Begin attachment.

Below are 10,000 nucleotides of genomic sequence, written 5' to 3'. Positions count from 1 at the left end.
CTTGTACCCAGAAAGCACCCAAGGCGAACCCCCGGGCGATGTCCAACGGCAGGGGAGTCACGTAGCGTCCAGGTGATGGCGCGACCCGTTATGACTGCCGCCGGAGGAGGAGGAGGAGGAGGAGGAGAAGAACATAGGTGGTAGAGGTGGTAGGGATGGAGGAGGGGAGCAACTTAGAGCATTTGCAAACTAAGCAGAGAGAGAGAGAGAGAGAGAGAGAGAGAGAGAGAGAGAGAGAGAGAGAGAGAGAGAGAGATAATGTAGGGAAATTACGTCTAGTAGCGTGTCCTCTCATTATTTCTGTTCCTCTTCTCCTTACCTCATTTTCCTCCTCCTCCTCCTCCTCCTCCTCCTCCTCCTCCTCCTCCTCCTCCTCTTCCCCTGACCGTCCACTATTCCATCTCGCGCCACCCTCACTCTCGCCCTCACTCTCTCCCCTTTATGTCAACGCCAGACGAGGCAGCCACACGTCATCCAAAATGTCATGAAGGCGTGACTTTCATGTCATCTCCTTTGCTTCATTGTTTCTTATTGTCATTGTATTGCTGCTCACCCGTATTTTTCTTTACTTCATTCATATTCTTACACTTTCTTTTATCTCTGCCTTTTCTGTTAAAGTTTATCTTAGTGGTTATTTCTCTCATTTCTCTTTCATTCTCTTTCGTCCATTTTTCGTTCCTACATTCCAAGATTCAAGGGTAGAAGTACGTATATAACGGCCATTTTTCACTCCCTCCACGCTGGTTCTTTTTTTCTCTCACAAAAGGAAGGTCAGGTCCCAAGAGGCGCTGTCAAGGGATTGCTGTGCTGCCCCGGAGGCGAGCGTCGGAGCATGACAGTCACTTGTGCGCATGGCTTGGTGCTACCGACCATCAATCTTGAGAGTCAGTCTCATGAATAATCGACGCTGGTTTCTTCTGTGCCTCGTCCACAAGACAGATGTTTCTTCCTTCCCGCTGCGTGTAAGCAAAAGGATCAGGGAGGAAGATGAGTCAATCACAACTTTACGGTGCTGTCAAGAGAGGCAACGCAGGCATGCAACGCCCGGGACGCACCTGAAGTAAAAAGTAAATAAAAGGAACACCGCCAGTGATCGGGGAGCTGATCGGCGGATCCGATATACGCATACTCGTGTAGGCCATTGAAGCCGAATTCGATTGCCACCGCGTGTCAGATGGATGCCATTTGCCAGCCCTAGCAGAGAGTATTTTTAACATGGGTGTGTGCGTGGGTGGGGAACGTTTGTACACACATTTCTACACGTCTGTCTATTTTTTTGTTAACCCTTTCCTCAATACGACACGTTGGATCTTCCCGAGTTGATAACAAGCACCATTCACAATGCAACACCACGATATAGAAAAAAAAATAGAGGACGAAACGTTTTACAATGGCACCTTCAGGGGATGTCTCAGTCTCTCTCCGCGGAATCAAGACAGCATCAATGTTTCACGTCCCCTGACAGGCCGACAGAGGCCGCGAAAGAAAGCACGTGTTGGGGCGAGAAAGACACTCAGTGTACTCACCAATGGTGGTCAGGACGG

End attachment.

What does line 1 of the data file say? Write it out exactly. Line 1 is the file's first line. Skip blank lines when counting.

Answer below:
Below are 10,000 nucleotides of genomic sequence, written 5' to 3'. Positions count from 1 at the left end.